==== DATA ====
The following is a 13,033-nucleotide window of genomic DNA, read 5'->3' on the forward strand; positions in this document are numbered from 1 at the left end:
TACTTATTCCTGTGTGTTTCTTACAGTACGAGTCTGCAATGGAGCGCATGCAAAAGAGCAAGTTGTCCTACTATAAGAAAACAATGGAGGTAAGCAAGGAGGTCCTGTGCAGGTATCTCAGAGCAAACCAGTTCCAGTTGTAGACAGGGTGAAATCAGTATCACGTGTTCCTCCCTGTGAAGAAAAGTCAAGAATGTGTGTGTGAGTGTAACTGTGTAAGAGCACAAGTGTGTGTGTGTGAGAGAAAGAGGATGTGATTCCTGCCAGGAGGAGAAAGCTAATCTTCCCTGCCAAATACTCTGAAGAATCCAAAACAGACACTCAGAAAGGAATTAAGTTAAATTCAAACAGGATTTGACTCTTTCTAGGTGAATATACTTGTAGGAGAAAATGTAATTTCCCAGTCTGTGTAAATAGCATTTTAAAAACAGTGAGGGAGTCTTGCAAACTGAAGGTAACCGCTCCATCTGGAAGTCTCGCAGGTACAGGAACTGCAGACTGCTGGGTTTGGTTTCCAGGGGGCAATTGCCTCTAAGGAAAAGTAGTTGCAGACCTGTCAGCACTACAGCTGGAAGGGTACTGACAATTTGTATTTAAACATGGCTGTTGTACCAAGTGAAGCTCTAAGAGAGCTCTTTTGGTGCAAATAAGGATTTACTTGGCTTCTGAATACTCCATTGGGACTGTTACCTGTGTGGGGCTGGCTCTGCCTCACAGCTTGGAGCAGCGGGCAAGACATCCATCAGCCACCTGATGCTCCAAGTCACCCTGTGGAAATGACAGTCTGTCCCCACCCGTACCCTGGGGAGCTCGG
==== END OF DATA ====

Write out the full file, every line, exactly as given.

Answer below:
The following is a 13,033-nucleotide window of genomic DNA, read 5'->3' on the forward strand; positions in this document are numbered from 1 at the left end:
TACTTATTCCTGTGTGTTTCTTACAGTACGAGTCTGCAATGGAGCGCATGCAAAAGAGCAAGTTGTCCTACTATAAGAAAACAATGGAGGTAAGCAAGGAGGTCCTGTGCAGGTATCTCAGAGCAAACCAGTTCCAGTTGTAGACAGGGTGAAATCAGTATCACGTGTTCCTCCCTGTGAAGAAAAGTCAAGAATGTGTGTGTGAGTGTAACTGTGTAAGAGCACAAGTGTGTGTGTGTGAGAGAAAGAGGATGTGATTCCTGCCAGGAGGAGAAAGCTAATCTTCCCTGCCAAATACTCTGAAGAATCCAAAACAGACACTCAGAAAGGAATTAAGTTAAATTCAAACAGGATTTGACTCTTTCTAGGTGAATATACTTGTAGGAGAAAATGTAATTTCCCAGTCTGTGTAAATAGCATTTTAAAAACAGTGAGGGAGTCTTGCAAACTGAAGGTAACCGCTCCATCTGGAAGTCTCGCAGGTACAGGAACTGCAGACTGCTGGGTTTGGTTTCCAGGGGGCAATTGCCTCTAAGGAAAAGTAGTTGCAGACCTGTCAGCACTACAGCTGGAAGGGTACTGACAATTTGTATTTAAACATGGCTGTTGTACCAAGTGAAGCTCTAAGAGAGCTCTTTTGGTGCAAATAAGGATTTACTTGGCTTCTGAATACTCCATTGGGACTGTTACCTGTGTGGGGCTGGCTCTGCCTCACAGCTTGGAGCAGCGGGCAAGACATCCATCAGCCACCTGATGCTCCAAGTCACCCTGTGGAAATGACAGTCTGTCCCCACCCGTACCCTGGGGAGCTCGG